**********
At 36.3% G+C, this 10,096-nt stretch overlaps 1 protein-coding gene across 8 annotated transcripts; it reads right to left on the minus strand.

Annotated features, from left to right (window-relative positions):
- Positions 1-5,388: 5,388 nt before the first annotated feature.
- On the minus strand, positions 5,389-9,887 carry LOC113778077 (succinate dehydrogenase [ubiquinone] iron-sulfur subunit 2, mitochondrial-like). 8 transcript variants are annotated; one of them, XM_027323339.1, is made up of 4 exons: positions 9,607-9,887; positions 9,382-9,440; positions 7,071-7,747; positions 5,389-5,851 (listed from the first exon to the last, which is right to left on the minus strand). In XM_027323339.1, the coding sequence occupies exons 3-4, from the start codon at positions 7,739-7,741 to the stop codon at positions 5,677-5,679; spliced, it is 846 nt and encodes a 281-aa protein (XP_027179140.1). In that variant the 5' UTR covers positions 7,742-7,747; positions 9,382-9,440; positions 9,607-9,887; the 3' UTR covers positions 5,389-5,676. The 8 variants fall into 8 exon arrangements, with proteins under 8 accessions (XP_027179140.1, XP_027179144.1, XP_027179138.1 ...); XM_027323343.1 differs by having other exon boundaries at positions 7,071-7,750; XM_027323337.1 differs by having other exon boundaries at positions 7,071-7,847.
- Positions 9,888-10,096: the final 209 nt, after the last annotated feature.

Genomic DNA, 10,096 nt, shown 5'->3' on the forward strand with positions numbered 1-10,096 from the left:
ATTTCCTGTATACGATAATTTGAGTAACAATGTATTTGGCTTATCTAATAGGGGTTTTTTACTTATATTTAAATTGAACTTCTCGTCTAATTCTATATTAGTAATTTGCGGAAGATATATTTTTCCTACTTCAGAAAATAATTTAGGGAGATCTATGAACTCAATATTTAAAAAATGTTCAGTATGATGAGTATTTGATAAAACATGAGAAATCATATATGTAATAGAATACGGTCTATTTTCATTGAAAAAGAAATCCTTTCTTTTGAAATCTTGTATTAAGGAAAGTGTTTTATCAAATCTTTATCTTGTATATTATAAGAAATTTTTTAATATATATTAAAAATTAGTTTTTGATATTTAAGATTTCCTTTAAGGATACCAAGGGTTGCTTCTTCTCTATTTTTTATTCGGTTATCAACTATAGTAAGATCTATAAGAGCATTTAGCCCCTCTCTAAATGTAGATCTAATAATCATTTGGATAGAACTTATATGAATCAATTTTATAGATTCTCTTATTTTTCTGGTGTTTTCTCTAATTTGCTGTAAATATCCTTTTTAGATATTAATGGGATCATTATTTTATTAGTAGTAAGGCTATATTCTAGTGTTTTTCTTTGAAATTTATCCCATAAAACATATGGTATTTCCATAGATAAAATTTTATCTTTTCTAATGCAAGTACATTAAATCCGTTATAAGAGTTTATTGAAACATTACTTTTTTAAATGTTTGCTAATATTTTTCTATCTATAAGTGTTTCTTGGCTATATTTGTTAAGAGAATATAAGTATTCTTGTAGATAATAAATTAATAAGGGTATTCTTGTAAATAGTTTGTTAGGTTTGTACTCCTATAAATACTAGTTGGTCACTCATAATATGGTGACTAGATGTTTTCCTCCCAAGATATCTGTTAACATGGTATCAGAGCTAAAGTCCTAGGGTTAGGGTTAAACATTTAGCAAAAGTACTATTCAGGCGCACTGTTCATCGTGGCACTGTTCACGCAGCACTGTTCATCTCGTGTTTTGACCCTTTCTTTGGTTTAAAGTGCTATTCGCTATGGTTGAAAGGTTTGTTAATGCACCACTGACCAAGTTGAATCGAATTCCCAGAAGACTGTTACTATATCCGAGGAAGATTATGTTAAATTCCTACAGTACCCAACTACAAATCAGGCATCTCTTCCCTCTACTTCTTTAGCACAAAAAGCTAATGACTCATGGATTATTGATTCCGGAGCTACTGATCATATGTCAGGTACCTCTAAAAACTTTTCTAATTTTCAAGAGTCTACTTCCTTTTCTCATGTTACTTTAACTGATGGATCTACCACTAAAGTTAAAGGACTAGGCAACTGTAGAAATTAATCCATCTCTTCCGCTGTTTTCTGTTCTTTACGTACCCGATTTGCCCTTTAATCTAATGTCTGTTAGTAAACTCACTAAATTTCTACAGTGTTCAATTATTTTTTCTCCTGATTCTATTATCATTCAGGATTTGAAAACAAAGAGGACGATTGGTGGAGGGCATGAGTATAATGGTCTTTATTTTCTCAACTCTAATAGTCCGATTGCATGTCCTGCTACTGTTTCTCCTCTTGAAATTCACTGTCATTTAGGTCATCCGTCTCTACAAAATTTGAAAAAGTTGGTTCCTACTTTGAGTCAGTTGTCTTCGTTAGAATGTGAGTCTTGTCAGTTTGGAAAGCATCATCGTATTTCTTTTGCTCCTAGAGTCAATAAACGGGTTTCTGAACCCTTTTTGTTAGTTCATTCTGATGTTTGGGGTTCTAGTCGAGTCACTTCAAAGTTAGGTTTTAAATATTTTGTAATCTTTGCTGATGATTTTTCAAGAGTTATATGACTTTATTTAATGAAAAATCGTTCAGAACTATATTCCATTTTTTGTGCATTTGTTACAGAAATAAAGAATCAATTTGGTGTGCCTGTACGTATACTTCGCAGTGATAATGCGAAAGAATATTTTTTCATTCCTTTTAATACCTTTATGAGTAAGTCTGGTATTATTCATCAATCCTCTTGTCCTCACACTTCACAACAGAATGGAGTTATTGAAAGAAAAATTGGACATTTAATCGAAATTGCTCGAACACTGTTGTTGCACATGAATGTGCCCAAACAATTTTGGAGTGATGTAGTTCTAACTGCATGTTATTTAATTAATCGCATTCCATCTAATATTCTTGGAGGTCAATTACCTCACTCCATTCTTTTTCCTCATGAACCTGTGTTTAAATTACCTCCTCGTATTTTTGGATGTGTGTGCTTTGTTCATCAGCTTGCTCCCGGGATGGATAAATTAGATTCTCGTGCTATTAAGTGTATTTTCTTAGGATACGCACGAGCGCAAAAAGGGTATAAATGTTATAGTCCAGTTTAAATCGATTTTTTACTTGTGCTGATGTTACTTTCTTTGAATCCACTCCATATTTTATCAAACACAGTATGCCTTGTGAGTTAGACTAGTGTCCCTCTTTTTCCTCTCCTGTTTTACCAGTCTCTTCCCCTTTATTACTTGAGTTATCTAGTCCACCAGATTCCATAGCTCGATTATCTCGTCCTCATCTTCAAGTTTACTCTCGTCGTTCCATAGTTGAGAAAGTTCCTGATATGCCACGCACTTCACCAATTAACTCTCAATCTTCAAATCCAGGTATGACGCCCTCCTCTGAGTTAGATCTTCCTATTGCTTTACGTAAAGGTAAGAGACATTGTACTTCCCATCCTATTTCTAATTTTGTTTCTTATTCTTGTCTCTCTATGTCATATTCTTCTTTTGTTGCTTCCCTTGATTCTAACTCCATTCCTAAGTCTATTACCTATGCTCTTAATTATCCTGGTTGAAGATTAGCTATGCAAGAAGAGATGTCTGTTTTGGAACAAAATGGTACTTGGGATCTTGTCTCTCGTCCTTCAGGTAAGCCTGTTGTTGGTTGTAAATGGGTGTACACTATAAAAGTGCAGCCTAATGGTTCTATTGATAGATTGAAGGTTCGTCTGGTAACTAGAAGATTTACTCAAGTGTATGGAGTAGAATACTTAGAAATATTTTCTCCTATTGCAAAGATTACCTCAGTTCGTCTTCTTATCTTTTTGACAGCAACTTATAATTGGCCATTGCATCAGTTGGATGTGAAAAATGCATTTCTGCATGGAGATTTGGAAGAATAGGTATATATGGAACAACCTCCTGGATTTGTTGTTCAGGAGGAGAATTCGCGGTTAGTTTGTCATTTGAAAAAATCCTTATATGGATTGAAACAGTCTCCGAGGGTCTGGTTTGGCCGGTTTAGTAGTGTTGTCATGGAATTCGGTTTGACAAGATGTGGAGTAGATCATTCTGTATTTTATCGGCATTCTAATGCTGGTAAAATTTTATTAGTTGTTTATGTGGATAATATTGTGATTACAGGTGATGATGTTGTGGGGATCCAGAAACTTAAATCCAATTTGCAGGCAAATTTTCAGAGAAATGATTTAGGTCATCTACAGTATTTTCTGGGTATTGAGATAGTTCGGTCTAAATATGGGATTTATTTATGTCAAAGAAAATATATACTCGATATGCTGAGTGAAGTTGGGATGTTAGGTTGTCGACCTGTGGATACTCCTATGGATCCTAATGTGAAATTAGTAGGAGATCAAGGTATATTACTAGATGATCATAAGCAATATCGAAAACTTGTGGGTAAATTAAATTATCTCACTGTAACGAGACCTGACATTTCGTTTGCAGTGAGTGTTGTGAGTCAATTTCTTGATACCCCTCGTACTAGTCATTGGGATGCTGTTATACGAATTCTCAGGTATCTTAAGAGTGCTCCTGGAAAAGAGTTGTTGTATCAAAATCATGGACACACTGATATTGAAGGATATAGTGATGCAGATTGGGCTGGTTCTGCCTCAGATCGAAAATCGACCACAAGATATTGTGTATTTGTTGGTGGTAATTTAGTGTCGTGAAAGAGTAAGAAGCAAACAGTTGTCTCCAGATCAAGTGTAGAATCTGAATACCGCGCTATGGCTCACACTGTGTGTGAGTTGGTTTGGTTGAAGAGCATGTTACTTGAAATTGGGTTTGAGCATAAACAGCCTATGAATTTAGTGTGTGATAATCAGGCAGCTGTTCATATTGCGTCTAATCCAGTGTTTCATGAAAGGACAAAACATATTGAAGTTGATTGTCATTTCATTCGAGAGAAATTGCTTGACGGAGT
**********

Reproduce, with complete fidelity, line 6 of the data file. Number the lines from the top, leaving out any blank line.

Genomic DNA, 10,096 nt, shown 5'->3' on the forward strand with positions numbered 1-10,096 from the left: